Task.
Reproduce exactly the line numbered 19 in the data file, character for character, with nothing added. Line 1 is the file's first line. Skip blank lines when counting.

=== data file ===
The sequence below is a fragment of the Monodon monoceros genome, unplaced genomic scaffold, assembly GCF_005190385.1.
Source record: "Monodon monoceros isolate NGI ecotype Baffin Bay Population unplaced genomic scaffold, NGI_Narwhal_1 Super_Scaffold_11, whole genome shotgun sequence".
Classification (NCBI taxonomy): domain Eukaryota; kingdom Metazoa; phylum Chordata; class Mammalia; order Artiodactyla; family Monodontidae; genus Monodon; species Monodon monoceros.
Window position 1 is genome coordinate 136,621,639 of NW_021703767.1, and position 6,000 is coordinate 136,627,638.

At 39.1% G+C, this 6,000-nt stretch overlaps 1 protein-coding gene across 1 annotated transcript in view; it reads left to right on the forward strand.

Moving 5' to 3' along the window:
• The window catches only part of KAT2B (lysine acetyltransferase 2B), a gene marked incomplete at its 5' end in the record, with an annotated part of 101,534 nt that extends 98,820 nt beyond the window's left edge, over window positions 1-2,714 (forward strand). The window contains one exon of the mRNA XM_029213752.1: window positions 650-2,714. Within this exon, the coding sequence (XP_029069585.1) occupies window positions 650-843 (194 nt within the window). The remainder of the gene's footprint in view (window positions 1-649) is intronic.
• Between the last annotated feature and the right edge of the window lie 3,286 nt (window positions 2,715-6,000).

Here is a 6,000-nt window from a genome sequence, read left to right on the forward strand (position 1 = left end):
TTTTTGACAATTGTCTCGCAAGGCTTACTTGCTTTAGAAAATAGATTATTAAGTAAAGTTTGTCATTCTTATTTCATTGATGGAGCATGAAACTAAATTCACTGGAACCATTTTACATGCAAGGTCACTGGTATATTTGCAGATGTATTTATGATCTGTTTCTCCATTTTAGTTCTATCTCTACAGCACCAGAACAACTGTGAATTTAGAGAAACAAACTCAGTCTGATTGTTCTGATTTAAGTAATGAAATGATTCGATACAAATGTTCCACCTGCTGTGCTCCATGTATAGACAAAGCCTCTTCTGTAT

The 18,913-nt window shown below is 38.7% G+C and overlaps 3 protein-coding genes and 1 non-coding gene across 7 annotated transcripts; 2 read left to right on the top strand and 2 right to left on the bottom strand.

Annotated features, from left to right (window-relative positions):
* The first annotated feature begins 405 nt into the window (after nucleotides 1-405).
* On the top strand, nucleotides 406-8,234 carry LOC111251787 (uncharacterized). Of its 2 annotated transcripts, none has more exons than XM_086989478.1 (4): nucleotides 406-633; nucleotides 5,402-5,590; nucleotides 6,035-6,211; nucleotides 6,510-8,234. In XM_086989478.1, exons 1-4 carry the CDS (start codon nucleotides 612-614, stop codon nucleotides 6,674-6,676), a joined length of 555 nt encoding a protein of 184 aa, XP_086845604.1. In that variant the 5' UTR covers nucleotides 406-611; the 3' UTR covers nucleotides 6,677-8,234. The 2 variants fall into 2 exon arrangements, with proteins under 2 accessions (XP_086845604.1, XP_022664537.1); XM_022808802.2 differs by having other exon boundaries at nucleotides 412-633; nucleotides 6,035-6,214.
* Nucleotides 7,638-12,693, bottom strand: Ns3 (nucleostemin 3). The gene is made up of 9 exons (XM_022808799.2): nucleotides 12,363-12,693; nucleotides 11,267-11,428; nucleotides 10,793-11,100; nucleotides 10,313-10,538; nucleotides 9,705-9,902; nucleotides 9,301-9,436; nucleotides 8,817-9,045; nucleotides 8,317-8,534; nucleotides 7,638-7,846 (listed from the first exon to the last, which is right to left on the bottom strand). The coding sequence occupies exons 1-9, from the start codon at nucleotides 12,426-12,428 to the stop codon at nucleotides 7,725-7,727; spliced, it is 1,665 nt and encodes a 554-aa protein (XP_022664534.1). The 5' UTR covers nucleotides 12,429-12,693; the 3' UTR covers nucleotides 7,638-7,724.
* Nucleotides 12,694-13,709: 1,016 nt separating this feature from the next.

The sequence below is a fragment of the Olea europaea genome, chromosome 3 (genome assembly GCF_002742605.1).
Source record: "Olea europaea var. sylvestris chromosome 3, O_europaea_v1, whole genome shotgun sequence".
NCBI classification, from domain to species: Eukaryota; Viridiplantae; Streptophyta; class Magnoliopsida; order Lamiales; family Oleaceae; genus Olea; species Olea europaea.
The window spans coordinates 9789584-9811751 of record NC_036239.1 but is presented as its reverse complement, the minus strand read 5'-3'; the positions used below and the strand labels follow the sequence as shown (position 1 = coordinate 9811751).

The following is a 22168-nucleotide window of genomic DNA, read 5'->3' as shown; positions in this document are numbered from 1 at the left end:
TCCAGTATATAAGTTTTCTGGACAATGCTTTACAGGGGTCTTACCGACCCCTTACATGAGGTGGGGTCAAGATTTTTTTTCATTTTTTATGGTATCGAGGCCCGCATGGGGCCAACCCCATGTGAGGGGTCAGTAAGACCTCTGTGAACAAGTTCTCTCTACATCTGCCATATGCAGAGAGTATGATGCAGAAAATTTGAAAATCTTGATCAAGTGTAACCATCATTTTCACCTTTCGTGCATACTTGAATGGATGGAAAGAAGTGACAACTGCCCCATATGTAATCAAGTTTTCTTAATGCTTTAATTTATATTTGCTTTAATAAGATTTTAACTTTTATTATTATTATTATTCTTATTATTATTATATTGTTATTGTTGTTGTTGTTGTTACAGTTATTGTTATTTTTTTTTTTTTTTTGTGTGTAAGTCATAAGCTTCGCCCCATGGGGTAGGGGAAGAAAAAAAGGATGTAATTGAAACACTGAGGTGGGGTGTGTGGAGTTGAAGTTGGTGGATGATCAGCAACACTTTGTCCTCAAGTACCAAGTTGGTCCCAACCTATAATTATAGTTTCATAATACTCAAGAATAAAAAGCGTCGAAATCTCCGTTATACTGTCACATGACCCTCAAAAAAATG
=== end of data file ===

NCBI classification, from domain to species: Eukaryota; Viridiplantae; Streptophyta; class Magnoliopsida; order Lamiales; family Oleaceae; genus Olea; species Olea europaea.